Starting a bon(d)fire

Published 7 years ago
Starting a  bon(d)fire

As if Zimbabwe doesn’t have enough problems, in October the government will try what could be an ill-fated experiment of printing so-called bond notes.

It’s a reaction to the shortage of US dollars that have been legal tender in Zimbabwe since the Zimbabwean dollar disappeared. The shortage is so bad the banks are trying to ration dollars.

“I can only withdraw US$100 a day and that’s if I’m lucky. I have to wake up very early in the morning to queue, otherwise there will be no money in the ATM. If I come late I can find even 60 or so people queuing,” says Tukudzwa Mutasa, who lives in Harare.


The southern African country has been unlucky, to say the least, when it comes to currency. It printed its way into hyperinflation and even introduced bearer cheques that carried and outlived their expiry date. In 2008, it suffered catastrophic hyperinflation and even had a one hundred trillion dollar bill which could be exchanged for US$0.40. Almost 10 years later, it is worth more as a souvenir on eBay, where you can buy it for US$70.

This all led to the Zimbabwean dollar being ditched and the country adopting up to nine currencies from other countries.

The US dollar is king in Zimbabwe. In 2009, 49% of people used the US dollar, 49% used the rand and 2% used other currencies. In 2016, 95% of people use the US dollar.

The Reserve Bank of Zimbabwe (RBZ) says the stronger US dollar is encouraging traders to take the currency out of the country.


“I can’t take the rand because it is weak. I buy the things I sell in South Africa and have to factor in costs, so I would rather sell in US dollars so that I make a little bit of profit otherwise I would be wasting my time,” says informal trader Chipo Dungare, in Harare.

Into the mix, in October, come piles upon piles of what many see as worthless paper. Zimbabwe will use the gold standard, which is a monetary system where a country’s currency or paper money has a value directly backed by gold, to print its own version of the US dollar, called bond notes. There is a guarantee of US$200 million by the African Export-Import Bank (Afreximbank) to back the bond notes. The scheme will also reward people bringing foreign currency to the country with a 5% incentive on all foreign exchange receipts.

Reserve Bank Governor, John Mangudya, says the bond notes, like the US dollar, will come in $2, $5, $10 and $20 dominations. This is unlikely to convince people to use it.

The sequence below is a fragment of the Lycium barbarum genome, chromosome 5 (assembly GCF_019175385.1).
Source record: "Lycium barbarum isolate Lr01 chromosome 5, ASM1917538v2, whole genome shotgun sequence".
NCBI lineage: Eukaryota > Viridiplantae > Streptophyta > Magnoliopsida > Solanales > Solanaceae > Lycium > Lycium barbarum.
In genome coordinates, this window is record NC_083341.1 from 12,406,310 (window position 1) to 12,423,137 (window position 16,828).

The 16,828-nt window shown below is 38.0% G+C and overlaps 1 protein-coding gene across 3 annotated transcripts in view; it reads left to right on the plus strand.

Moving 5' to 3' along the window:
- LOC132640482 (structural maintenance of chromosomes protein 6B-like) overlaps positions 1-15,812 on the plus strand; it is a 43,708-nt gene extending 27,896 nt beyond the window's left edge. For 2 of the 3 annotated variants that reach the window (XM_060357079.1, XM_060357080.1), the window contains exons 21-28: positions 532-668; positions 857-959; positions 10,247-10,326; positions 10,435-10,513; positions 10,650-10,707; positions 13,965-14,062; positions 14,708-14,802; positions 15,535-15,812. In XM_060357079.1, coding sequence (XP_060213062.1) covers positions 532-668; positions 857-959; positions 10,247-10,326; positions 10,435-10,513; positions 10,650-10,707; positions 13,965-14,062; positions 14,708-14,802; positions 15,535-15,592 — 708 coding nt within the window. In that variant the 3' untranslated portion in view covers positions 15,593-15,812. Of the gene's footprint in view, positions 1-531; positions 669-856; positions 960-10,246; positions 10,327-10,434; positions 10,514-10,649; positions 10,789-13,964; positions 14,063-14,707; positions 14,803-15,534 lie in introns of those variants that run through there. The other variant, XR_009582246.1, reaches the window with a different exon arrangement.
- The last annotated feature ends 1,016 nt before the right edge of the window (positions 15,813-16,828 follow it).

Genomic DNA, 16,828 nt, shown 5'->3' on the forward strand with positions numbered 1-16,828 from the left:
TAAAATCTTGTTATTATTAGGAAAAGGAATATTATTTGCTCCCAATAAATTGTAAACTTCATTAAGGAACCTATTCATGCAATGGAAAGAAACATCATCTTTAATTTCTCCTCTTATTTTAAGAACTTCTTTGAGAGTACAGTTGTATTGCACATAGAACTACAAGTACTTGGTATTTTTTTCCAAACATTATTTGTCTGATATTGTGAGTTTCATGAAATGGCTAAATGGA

“This is a shakedown; casino economy presided over by dangerous clowns who don’t see beyond today. How can you explain repeating a failed experiment of 2008 of printing dollar signs and figures on bond paper and declare that as currency? Really? Do these people learn at all?” asks political economist, Maxwell Saungweme.

“This is the return of the Zimbabwean dollar by another name. It won’t work. It will crash on day one,” says a Harare-based analyst who chose to remain anonymous for fear of victimization.

Former Finance Minister, Tendai Biti, called citizens to anger.

“The return of the Zimbabwean dollar marks the gross admission by this regime that it has failed, and failed in absolute terms, and that it will drag everyone along in the plunge to abyss that now awaits this economy. It is a cynical, disrespectful and contemptuous move that has absolutely no logic, sense or justification on any rational ground whatsoever,” writes Biti on his Facebook page.


“Zimbabwe is effectively a supermarket economy consuming goods produced in other countries. In 2014, its exports were US$3.7 billion against imports of US$6.3 billion. 2015 was no better; exports were $3.2 billion against imports of US$6.03 billion.”

Promise Mkwananzi, Director of Zimbabwe Informal Sector’s Organisation, says this policy reveals confusion.

“The tragic result is that there is already panic and despondency in the country. This will cause an unprecedented decline in FDIs already at its all-time low. This will see the Zimbabwean economy continuing to suffer,” he says.

But the people running Zimbabwe believe there is no problem.


“The bond notes are coming no matter what because we are trying to solve a problem here. The media exaggerates what is going on here in Zimbabwe. They talk about protests but I don’t even know what they are talking about. It’s always business as usual here and often I have to see in the news that there was a protest,” says spokesperson of the office of the president, George Charamba.

Along with the RBZ and the government, the Employers’ Confederation of Zimbabwe (EMCOZ) is behind the bond notes, but it has reservations.

“The consultations before the announcement, if any, were less than inclusive and the confusion and fear that was created could have been anticipated and, to a large degree, reduced if not avoided. It would have given business the necessary confidence if it had also been announced whether this is a short, medium-term or long-term measure and the fate of the bond notes once they have served their purpose,” says EMCOZ president Josephat Kahwema.

What is certain is that in October the banks will be full of freshly printed paper. You’ll know for sure whether it’s worthless when you go to spend it.